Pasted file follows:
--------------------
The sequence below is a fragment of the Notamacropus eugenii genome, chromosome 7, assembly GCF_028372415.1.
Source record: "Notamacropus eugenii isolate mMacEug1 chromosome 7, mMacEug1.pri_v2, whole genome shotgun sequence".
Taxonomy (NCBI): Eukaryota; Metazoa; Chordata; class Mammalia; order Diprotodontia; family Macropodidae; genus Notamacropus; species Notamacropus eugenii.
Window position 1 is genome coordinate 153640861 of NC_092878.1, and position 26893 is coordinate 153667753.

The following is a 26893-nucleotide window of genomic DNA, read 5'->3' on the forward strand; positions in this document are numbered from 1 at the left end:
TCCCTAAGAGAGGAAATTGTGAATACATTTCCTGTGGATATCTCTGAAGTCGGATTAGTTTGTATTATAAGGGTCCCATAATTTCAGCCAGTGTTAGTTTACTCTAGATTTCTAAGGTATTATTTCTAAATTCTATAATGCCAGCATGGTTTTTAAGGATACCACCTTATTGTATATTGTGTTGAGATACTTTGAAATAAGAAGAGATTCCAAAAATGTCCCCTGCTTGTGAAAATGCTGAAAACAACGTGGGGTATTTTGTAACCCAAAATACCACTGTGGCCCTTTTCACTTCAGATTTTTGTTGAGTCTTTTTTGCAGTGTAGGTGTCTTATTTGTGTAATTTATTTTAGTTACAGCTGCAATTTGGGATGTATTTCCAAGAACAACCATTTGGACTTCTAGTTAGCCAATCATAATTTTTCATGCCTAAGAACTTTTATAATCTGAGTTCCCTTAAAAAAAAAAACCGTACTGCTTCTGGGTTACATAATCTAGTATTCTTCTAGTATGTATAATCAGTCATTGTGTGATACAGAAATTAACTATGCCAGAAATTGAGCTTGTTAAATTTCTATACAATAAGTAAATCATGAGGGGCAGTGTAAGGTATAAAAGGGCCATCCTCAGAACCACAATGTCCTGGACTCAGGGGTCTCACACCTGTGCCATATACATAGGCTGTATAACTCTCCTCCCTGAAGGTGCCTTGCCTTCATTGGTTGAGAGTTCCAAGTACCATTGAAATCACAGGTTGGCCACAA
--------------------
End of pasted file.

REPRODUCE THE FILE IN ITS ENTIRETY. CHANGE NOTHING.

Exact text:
The sequence below is a fragment of the Notamacropus eugenii genome, chromosome 7, assembly GCF_028372415.1.
Source record: "Notamacropus eugenii isolate mMacEug1 chromosome 7, mMacEug1.pri_v2, whole genome shotgun sequence".
Taxonomy (NCBI): Eukaryota; Metazoa; Chordata; class Mammalia; order Diprotodontia; family Macropodidae; genus Notamacropus; species Notamacropus eugenii.
Window position 1 is genome coordinate 153640861 of NC_092878.1, and position 26893 is coordinate 153667753.

The following is a 26893-nucleotide window of genomic DNA, read 5'->3' on the forward strand; positions in this document are numbered from 1 at the left end:
TCCCTAAGAGAGGAAATTGTGAATACATTTCCTGTGGATATCTCTGAAGTCGGATTAGTTTGTATTATAAGGGTCCCATAATTTCAGCCAGTGTTAGTTTACTCTAGATTTCTAAGGTATTATTTCTAAATTCTATAATGCCAGCATGGTTTTTAAGGATACCACCTTATTGTATATTGTGTTGAGATACTTTGAAATAAGAAGAGATTCCAAAAATGTCCCCTGCTTGTGAAAATGCTGAAAACAACGTGGGGTATTTTGTAACCCAAAATACCACTGTGGCCCTTTTCACTTCAGATTTTTGTTGAGTCTTTTTTGCAGTGTAGGTGTCTTATTTGTGTAATTTATTTTAGTTACAGCTGCAATTTGGGATGTATTTCCAAGAACAACCATTTGGACTTCTAGTTAGCCAATCATAATTTTTCATGCCTAAGAACTTTTATAATCTGAGTTCCCTTAAAAAAAAAAACCGTACTGCTTCTGGGTTACATAATCTAGTATTCTTCTAGTATGTATAATCAGTCATTGTGTGATACAGAAATTAACTATGCCAGAAATTGAGCTTGTTAAATTTCTATACAATAAGTAAATCATGAGGGGCAGTGTAAGGTATAAAAGGGCCATCCTCAGAACCACAATGTCCTGGACTCAGGGGTCTCACACCTGTGCCATATACATAGGCTGTATAACTCTCCTCCCTGAAGGTGCCTTGCCTTCATTGGTTGAGAGTTCCAAGTACCATTGAAATCACAGGTTGGCCACAA